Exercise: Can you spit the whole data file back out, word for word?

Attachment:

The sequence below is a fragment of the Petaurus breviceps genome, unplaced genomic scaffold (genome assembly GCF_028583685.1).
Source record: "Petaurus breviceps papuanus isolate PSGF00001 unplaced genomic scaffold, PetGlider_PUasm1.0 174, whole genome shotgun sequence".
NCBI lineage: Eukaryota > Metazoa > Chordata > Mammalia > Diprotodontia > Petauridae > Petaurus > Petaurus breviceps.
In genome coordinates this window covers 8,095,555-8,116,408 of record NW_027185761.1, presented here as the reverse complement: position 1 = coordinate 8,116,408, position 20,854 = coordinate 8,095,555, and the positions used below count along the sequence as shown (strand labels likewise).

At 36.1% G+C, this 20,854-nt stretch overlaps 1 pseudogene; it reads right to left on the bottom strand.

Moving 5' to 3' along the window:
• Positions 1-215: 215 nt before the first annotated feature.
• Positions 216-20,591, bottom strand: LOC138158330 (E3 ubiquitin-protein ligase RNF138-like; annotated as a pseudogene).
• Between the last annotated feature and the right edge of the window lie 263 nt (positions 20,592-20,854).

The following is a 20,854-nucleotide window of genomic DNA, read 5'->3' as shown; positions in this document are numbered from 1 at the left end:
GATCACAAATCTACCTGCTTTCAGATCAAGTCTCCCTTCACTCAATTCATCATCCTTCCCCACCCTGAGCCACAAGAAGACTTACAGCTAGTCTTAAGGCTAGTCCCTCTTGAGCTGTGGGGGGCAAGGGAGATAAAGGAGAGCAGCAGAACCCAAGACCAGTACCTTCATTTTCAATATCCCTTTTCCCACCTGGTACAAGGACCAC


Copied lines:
The sequence below is a fragment of the Petaurus breviceps genome, unplaced genomic scaffold (genome assembly GCF_028583685.1).
Source record: "Petaurus breviceps papuanus isolate PSGF00001 unplaced genomic scaffold, PetGlider_PUasm1.0 174, whole genome shotgun sequence".
NCBI lineage: Eukaryota > Metazoa > Chordata > Mammalia > Diprotodontia > Petauridae > Petaurus > Petaurus breviceps.
In genome coordinates this window covers 8,095,555-8,116,408 of record NW_027185761.1, presented here as the reverse complement: position 1 = coordinate 8,116,408, position 20,854 = coordinate 8,095,555, and the positions used below count along the sequence as shown (strand labels likewise).

At 36.1% G+C, this 20,854-nt stretch overlaps 1 pseudogene; it reads right to left on the bottom strand.

Moving 5' to 3' along the window:
• Positions 1-215: 215 nt before the first annotated feature.
• Positions 216-20,591, bottom strand: LOC138158330 (E3 ubiquitin-protein ligase RNF138-like; annotated as a pseudogene).
• Between the last annotated feature and the right edge of the window lie 263 nt (positions 20,592-20,854).

The following is a 20,854-nucleotide window of genomic DNA, read 5'->3' as shown; positions in this document are numbered from 1 at the left end:
GATCACAAATCTACCTGCTTTCAGATCAAGTCTCCCTTCACTCAATTCATCATCCTTCCCCACCCTGAGCCACAAGAAGACTTACAGCTAGTCTTAAGGCTAGTCCCTCTTGAGCTGTGGGGGGCAAGGGAGATAAAGGAGAGCAGCAGAACCCAAGACCAGTACCTTCATTTTCAATATCCCTTTTCCCACCTGGTACAAGGACCAC